All About Home Studies

Adoption Home Study

If you live in the United States and are going to adopt a baby, you will need an adoption home study. Many states require home studies before a child can be placed in your custody as adoptive parents. We recommend you complete a home study as one of the first steps in your adoption process. LifeLong Adoptions will guide you through this step.

On average the home study process takes three to four months to complete. In general, the following information is included in the final home study report:

  • Significant people in the lives of the applicants
  • Marriage and family relationships
  • Motivation to adopt
  • Expectations for the child
  • Feelings about infertility (if this is an issue)
  • Parenting and integration of the child into the family
  • Family environment
  • Physical and health history of the applicants
  • Education, employment, and finances, including insurance coverage and child care plans if needed
  • References and criminal background clearances
  • Summary and social worker's recommendation
  • Personal and family background, including upbringing, siblings, key events, and what was learned from them

State home study requirements vary, but generally an adoption caseworker will have you submit an intake form and interview you to help her or him evaluate if you are qualified to adopt according to the guidelines of your state. Usually background checks, financial reviews, and at least one home visit are part of the process.

Individuals who seek to adopt may face the entire process with tender egos and mounting anxiety that they will not be "approved." Armed with accurate information, however, prospective parents can face the home study experience with confidence and the excitement that should accompany the prospect of welcoming a child into the family.

There is no set format that adoption agencies use to conduct home studies. They must follow the general regulations of your state, but they have the freedom to develop their own application packet, policies, and procedures within those regulations. Some agencies will have prospective parents attend one or several group orientation sessions or a series of training classes before they complete an application. Others will have their social worker start by meeting with family members individually and then ask that they attend educational meetings later on. Usually agency staff members are glad to answer any questions and guide applicants through the process.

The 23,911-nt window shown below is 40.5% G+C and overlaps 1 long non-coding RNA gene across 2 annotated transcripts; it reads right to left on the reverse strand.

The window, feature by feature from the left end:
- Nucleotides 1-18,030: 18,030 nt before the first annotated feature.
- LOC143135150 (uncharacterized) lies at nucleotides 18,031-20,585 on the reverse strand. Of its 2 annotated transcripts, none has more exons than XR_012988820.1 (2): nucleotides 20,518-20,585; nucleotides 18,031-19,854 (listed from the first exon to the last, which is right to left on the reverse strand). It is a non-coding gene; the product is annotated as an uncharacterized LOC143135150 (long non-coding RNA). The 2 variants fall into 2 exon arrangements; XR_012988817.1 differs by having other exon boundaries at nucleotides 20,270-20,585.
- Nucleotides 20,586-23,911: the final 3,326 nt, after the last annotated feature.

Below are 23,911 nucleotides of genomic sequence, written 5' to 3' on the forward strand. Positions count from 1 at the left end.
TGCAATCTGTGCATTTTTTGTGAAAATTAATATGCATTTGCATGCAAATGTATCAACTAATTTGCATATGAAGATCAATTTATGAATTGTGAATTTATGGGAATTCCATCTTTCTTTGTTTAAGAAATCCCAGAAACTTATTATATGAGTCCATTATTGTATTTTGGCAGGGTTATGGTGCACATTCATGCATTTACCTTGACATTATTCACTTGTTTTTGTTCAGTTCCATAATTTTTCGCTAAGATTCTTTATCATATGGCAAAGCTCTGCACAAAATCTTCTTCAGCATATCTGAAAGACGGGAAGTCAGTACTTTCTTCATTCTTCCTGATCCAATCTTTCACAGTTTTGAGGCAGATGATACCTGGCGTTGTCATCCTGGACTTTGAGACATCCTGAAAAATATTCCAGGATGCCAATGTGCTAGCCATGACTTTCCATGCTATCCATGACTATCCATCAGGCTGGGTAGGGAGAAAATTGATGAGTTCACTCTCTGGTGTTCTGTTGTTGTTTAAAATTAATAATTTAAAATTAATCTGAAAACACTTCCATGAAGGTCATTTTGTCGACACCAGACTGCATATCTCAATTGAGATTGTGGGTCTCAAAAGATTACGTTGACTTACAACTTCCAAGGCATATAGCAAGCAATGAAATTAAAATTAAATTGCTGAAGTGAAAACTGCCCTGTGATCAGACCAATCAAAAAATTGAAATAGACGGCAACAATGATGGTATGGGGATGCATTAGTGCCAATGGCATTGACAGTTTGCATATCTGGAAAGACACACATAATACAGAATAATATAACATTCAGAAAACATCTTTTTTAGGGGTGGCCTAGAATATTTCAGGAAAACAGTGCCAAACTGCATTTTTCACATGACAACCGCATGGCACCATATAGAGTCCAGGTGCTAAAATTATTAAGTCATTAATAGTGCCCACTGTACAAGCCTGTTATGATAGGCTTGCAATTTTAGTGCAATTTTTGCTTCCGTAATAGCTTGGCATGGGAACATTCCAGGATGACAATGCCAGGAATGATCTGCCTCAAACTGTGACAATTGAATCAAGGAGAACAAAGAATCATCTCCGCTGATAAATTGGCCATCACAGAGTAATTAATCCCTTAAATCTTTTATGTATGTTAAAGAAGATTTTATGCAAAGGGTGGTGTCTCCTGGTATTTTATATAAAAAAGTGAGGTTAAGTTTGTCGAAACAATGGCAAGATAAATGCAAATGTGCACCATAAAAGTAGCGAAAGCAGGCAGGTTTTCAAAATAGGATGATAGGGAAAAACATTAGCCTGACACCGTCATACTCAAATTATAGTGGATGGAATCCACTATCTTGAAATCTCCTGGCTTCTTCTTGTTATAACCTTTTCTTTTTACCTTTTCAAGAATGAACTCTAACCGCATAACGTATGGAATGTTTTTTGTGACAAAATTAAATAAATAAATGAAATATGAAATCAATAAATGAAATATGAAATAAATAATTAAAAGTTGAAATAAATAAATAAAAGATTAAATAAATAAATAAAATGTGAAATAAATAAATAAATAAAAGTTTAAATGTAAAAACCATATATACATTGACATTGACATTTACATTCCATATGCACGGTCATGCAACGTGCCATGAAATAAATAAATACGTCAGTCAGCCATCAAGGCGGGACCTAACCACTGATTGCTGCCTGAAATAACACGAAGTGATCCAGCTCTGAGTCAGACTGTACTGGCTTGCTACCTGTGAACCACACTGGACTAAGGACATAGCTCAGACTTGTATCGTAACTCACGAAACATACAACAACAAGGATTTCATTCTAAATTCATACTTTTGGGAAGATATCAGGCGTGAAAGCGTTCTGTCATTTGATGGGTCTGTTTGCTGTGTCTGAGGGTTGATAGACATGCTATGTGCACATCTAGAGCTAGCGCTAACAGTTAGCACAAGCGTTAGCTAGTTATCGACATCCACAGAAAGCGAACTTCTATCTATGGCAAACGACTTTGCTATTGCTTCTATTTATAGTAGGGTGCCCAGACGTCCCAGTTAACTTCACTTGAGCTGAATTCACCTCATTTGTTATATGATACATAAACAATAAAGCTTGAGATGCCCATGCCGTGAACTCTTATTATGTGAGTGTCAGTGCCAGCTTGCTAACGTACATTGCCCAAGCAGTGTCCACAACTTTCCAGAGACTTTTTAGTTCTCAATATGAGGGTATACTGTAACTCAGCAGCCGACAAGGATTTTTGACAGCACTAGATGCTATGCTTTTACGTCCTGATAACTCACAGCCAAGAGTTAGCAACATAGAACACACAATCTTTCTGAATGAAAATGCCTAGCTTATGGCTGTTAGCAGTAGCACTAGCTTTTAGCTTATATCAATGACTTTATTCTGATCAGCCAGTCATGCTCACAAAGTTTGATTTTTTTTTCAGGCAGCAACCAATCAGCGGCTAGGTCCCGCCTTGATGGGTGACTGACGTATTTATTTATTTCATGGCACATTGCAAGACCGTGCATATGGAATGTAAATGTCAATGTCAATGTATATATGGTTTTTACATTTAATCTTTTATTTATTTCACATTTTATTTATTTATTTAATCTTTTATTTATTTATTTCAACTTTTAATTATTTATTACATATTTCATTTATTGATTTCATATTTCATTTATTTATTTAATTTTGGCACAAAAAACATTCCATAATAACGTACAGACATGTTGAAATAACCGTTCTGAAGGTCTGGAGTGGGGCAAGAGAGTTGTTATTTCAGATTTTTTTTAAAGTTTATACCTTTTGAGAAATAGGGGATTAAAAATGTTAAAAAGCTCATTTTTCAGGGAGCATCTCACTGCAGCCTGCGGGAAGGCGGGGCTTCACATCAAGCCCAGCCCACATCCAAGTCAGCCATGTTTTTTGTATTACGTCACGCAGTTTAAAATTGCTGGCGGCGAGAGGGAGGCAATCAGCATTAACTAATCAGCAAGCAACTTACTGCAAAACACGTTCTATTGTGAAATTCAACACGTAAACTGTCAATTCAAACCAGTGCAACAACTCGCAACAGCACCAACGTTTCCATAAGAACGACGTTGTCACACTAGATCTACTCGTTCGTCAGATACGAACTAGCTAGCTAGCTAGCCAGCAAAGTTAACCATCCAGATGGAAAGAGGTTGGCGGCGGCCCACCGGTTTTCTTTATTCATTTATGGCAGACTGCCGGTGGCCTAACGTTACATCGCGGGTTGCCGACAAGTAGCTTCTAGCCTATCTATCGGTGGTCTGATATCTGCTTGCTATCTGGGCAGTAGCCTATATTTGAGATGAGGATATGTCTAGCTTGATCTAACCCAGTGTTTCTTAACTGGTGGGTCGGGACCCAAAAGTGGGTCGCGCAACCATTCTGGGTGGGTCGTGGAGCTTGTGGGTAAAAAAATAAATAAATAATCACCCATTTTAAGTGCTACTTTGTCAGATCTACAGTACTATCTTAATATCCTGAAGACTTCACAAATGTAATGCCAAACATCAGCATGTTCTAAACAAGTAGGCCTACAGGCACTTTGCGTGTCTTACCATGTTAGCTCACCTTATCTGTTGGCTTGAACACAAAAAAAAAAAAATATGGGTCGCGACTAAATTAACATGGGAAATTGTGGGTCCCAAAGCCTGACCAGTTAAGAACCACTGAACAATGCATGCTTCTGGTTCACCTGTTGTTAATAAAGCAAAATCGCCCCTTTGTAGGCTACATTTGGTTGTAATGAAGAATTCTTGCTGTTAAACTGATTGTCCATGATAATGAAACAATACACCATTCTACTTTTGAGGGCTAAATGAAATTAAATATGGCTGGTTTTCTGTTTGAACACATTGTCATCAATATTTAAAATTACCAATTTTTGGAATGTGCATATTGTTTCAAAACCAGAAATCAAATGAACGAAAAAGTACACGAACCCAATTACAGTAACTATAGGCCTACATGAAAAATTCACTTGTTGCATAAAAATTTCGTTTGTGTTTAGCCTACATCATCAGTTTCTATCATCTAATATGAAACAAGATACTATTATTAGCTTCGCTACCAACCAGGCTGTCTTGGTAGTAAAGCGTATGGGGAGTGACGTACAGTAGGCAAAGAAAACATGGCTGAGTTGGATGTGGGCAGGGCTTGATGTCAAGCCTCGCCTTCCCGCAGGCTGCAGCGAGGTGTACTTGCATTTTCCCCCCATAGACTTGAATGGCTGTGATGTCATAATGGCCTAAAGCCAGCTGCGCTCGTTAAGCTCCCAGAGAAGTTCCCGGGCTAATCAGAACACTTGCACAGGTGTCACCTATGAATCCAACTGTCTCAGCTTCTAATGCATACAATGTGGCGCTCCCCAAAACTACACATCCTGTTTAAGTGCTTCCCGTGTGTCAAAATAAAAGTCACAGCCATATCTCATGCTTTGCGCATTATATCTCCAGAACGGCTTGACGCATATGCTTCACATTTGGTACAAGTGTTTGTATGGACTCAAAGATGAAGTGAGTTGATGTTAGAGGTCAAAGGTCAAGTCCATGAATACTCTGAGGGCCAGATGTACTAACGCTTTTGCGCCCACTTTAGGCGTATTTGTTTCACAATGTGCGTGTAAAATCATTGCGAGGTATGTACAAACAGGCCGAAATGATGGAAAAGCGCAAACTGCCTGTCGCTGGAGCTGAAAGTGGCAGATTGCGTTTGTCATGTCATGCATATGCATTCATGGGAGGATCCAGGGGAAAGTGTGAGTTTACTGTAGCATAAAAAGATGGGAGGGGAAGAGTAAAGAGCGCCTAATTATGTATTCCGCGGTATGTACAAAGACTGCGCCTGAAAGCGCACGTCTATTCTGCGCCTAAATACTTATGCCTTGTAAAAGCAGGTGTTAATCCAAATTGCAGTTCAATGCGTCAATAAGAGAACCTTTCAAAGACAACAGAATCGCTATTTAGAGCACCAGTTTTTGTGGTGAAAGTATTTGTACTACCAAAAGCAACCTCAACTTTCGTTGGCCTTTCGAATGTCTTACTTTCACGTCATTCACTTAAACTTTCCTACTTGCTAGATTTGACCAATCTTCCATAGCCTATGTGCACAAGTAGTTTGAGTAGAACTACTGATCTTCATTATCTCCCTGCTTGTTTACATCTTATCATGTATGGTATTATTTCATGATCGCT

The home study itself is a written report of the findings of the social worker who has met with the applicants on several occasions, both individually and together, usually at the social worker's office. At least one meeting will occur in the applicant's home. If there are other people living in the home, they also will be interviewed by the social worker.


Preparing for a Home Study

Everyone gets anxious about the home study - it’s only natural. After all, it is a way of determining whether or not your home can provide a safe, stable, and loving environment for a child. With that said, if you are properly prepared and know what to expect, a home study really isn’t all that bad, and may even be enjoyable! While adoption home studies are mandated by law, there is no law stating how they should be conducted. Each home study varies from state to state and agency to agency. Despite the differences, most home studies contain many of the same elements.

Here are some things you can expect:
Divide and Conquer

If you’re part of a couple, be prepared to spend most of the home study together, but also portions of it apart. Some agencies like to interview couples separately for many reasons, but mainly to make sure they are both on board with the adoption.

Get Personal

This is a biggie. During your home study, be prepared to be asked some very personal questions. Aside from the basic questions about your job, background, and education, more in-depth questions will arise, such as inquiries about your financial status and family background, your relationship with your partner, how you were disciplined as a child, and how you interact with your parents and siblings today.

The Home Visit

It’s no doubt that the home visit will probably be the most stressful part of your adoption home study, but don’t worry too much. The good part about the home visit is that it is scheduled. Additionally, you won’t be judged on superficiality. While you want your home to be in presentable condition, don’t stress yourself out by panicking over every speck of dust or crooked picture frame. Your social worker is looking to determine how a child will live there, if there is enough room, and most importantly, if it is safe.

Ask Questions

When sitting down with your social worker, don’t forget that you are interviewing them just as much as they are interviewing you. Instead of focusing on what you are going to say in response to their questions and that alone, make sure you ask your own questions, too. It’s a thorough process, and you want to make sure you absorb as much information as possible.